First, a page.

The next part of the story is difficult to tell, but I feel like I need to tell it. I didn’t even accurately tell what happened when I published my book, Infinite Sadness in 2009. I was ashamed and I feared reaction. Would what I had done be the final straw, particular for my family? Would they turn their backs on me?

Carol was also chronically suicidal, and while both in the hospital we eventually formed a pact to die by suicide together. It was planned for a specific date and our goal was to both be discharged so that we could carry out our plans. We would say whatever was needed to achieve discharge.

Carol managed to convince staff that she was ‘safe’ for discharge but I didn’t. I was kept in hospital. I was really angry, perhaps mostly with myself.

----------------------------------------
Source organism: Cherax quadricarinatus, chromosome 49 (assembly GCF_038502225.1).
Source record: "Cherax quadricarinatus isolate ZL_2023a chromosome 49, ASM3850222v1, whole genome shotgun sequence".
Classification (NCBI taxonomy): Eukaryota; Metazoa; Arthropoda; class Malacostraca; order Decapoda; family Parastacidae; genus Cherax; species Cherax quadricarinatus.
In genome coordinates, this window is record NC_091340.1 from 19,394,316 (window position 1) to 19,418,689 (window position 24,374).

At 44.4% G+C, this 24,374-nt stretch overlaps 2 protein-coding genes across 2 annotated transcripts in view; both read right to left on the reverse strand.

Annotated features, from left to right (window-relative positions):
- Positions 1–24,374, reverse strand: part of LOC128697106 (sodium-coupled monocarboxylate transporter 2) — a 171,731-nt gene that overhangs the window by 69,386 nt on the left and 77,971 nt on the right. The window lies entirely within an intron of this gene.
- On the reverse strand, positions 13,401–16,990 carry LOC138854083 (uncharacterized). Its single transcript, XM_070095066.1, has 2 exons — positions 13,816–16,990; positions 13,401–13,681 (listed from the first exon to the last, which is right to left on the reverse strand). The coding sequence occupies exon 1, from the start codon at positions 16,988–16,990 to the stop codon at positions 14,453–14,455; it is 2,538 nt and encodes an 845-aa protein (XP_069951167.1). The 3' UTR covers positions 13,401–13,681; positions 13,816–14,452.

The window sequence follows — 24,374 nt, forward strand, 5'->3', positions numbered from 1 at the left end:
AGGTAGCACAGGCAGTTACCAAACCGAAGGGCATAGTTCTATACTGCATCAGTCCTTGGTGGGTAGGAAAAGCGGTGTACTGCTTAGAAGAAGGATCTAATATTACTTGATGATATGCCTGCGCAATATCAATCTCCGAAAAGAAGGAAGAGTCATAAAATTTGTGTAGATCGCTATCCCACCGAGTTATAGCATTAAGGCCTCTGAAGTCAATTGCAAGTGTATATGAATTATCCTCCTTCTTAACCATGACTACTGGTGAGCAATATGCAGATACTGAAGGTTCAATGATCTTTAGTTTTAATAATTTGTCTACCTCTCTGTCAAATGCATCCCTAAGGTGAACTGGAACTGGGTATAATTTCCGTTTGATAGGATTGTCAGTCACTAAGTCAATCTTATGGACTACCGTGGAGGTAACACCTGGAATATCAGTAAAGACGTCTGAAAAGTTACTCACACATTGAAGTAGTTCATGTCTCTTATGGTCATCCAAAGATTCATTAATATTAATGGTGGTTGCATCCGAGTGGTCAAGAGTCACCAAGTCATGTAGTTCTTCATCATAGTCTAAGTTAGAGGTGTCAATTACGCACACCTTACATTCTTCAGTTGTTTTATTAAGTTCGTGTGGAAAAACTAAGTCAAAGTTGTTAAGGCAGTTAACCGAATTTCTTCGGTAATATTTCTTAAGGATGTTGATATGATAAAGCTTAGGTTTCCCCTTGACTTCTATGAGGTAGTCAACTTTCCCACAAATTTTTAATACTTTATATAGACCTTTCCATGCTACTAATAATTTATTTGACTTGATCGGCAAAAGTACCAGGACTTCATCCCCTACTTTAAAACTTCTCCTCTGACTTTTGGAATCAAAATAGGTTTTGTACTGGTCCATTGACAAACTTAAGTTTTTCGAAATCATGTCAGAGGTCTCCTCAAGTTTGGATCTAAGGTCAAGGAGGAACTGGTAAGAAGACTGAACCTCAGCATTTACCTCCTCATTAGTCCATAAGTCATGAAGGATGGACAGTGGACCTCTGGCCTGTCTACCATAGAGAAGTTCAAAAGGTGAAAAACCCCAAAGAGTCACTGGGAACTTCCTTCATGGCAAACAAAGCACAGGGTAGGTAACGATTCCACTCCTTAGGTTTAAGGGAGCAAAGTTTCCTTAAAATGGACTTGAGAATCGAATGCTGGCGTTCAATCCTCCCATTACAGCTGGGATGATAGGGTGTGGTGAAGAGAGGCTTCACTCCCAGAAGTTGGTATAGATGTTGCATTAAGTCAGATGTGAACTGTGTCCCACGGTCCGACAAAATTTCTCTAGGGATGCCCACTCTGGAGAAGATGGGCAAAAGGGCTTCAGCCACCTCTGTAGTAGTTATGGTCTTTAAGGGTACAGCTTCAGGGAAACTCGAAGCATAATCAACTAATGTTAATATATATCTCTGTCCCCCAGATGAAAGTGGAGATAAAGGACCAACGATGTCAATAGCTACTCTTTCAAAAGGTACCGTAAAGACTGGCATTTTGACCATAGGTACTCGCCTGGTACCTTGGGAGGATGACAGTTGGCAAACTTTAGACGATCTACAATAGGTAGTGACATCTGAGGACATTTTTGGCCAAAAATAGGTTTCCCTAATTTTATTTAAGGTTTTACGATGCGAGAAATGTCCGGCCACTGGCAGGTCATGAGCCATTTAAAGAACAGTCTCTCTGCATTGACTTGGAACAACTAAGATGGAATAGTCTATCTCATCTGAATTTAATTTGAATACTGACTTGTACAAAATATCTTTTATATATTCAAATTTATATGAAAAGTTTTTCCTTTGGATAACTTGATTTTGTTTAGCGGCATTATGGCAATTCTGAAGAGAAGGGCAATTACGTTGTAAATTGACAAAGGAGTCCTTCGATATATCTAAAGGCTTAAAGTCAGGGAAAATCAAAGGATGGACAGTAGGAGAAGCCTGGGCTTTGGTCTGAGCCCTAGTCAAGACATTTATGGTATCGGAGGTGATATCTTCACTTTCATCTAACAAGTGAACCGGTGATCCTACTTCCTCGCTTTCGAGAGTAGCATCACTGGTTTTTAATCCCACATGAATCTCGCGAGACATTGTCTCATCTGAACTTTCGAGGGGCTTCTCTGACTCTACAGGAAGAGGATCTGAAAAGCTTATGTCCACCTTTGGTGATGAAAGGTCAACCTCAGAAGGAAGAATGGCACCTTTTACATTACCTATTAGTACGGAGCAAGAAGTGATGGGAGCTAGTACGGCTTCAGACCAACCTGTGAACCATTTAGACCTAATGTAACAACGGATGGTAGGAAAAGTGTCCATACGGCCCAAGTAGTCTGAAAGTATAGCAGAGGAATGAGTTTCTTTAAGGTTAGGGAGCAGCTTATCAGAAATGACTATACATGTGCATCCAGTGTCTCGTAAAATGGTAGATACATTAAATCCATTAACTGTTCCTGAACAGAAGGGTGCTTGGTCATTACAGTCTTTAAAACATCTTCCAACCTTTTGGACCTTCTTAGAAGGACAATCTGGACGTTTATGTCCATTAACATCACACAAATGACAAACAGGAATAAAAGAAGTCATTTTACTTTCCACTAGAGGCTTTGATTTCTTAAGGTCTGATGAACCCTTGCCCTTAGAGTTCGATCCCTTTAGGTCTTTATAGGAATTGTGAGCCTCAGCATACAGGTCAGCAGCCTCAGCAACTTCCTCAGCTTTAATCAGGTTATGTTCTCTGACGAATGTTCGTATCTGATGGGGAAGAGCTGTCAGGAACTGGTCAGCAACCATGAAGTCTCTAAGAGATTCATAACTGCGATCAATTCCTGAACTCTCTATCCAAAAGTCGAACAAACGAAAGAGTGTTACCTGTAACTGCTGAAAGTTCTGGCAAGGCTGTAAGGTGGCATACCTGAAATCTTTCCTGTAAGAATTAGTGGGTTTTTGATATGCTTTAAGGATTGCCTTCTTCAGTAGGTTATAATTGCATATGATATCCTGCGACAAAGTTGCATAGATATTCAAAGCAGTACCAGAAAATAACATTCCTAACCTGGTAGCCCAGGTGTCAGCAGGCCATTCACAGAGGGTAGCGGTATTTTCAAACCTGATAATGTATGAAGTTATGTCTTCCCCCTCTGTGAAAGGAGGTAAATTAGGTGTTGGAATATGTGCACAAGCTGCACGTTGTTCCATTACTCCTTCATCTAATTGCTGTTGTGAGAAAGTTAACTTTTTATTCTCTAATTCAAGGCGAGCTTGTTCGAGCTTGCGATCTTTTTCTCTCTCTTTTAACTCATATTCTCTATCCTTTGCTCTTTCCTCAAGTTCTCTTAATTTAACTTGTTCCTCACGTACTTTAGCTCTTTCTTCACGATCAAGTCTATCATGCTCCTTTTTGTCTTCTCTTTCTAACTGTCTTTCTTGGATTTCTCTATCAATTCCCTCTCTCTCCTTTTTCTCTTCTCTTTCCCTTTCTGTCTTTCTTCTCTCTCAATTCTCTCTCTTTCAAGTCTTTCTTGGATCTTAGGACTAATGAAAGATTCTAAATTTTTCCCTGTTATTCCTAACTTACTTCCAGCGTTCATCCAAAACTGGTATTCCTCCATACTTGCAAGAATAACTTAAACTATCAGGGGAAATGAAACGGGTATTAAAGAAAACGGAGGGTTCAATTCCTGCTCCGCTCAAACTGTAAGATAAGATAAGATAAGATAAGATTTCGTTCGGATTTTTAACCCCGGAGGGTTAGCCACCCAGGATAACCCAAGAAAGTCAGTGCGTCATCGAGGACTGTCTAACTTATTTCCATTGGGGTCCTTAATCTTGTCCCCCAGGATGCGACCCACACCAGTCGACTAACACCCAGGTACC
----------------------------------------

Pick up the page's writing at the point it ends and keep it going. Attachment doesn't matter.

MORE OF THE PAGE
“I was bruised and battered, I couldn’t tell what I felt.
I was unrecognizable to myself.
Saw my reflection in a window and didn’t know my own face.
Oh brother are you gonna leave me wastin’ away
On the streets of Philadelphia.”
– Bruce Springsteen

This is a good place to stop this story because actually, this post is not so much about the story. I will continue the story in a later post but what is important to me is how the heck did I end up part of a suicide pact?

I was “unrecognizable to myself”. I was “unrecognizable” to my friends and family. They didn’t mean to leave me “wasting away” but they didn’t know how to help me. Even the health professionals didn’t know how to help. I can’t imagine what they all would have thought if they had known about our suicide pact. Well, now the truth is out and a song just won’t be enough.